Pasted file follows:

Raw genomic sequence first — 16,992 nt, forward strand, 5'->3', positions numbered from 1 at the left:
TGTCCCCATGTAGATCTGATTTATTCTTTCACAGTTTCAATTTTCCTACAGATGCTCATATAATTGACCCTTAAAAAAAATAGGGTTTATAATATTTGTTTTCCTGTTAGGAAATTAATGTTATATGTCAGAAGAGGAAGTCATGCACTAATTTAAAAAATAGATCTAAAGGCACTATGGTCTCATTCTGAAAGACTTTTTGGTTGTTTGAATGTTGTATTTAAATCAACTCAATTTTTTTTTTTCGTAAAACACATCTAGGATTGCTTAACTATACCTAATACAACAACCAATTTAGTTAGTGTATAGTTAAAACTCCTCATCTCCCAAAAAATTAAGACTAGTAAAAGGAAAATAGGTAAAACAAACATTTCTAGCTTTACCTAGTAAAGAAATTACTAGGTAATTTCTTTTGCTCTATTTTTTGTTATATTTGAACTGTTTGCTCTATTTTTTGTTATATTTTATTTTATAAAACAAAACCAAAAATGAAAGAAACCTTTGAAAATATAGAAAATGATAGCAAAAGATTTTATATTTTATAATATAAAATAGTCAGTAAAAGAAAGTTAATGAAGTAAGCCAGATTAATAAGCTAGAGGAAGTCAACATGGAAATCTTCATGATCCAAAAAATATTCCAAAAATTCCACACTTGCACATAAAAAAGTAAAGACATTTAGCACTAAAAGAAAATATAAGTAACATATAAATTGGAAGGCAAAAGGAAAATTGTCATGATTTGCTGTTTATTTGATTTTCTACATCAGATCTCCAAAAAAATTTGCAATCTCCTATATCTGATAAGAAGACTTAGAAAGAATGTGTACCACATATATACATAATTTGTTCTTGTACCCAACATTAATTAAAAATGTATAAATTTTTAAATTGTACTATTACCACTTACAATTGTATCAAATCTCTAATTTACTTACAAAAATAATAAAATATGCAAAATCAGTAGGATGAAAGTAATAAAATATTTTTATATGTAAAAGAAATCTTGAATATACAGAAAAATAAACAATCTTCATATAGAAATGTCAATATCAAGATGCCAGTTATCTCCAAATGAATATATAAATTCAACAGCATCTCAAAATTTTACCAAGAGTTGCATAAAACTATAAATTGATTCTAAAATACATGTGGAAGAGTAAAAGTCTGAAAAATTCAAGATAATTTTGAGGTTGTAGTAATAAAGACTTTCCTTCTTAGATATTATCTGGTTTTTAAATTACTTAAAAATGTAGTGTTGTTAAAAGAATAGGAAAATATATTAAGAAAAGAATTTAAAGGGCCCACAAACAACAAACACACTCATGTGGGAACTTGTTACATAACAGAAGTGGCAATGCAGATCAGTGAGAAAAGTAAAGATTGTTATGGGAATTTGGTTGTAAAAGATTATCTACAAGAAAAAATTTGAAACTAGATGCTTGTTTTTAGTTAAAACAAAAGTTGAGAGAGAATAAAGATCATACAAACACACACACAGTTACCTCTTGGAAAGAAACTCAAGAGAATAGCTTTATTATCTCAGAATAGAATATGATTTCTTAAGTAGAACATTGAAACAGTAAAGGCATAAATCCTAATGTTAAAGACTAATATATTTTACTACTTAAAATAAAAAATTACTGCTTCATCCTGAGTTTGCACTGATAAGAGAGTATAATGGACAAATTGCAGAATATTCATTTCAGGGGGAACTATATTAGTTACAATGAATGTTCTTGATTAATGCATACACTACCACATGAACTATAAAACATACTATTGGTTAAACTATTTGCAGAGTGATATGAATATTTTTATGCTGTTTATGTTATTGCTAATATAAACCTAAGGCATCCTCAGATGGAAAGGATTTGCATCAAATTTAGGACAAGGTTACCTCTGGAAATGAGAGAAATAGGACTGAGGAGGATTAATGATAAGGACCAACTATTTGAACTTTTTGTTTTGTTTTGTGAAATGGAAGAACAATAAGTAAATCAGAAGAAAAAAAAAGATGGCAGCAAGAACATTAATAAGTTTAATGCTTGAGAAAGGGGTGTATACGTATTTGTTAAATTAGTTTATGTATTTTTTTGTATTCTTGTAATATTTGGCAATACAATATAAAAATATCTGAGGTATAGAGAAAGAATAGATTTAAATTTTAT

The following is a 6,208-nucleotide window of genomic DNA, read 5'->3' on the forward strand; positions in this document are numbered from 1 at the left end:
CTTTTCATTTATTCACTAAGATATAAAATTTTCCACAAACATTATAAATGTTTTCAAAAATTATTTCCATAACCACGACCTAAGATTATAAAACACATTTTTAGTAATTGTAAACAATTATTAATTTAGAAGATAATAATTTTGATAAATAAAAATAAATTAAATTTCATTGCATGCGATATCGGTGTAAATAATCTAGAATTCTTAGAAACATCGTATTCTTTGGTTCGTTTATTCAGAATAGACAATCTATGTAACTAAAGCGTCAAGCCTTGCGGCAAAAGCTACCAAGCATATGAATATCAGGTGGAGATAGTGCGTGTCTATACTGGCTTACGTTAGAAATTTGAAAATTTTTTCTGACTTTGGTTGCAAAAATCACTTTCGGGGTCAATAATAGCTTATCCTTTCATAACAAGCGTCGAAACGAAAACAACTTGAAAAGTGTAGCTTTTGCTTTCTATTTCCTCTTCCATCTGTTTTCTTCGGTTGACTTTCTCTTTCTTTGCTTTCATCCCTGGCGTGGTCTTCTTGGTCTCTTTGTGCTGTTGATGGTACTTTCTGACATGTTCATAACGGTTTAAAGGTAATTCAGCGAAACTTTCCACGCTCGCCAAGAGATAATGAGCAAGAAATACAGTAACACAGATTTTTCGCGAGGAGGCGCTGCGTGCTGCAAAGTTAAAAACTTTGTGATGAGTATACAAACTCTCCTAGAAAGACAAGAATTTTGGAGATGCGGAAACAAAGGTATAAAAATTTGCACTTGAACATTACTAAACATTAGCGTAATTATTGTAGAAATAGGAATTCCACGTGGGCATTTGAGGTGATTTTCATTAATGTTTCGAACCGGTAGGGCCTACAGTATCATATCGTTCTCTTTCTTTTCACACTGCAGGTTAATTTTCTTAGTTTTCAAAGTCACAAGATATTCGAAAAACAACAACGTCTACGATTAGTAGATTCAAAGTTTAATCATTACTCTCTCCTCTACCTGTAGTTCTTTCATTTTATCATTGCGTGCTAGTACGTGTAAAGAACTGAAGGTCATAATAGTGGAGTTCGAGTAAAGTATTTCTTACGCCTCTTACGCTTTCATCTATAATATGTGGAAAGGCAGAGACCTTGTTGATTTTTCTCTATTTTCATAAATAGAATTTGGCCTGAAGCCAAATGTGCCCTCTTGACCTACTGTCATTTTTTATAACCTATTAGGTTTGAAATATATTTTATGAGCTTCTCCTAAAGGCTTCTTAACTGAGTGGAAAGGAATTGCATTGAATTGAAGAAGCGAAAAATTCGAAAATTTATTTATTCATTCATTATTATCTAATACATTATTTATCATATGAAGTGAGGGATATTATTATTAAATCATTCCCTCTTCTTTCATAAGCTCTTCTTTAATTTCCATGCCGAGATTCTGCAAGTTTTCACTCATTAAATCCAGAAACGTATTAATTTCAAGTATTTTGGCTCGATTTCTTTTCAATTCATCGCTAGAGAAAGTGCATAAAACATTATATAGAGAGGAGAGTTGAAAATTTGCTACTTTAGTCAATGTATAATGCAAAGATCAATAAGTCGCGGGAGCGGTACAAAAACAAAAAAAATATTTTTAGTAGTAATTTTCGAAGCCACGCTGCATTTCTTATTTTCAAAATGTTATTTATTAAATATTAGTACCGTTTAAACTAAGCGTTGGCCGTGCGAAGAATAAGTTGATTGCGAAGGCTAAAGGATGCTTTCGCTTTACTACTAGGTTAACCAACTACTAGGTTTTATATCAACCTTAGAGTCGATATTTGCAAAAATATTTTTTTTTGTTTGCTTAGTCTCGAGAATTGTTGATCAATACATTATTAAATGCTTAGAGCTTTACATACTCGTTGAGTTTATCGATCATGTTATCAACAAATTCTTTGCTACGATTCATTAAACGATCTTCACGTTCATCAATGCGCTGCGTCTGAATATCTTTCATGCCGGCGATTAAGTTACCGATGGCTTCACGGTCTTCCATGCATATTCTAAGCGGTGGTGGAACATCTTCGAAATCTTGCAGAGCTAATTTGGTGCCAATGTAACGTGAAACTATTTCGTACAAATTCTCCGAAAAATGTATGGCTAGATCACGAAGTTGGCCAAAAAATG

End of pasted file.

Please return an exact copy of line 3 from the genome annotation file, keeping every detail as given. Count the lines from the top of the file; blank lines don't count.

The following is a 6,208-nucleotide window of genomic DNA, read 5'->3' on the forward strand; positions in this document are numbered from 1 at the left end: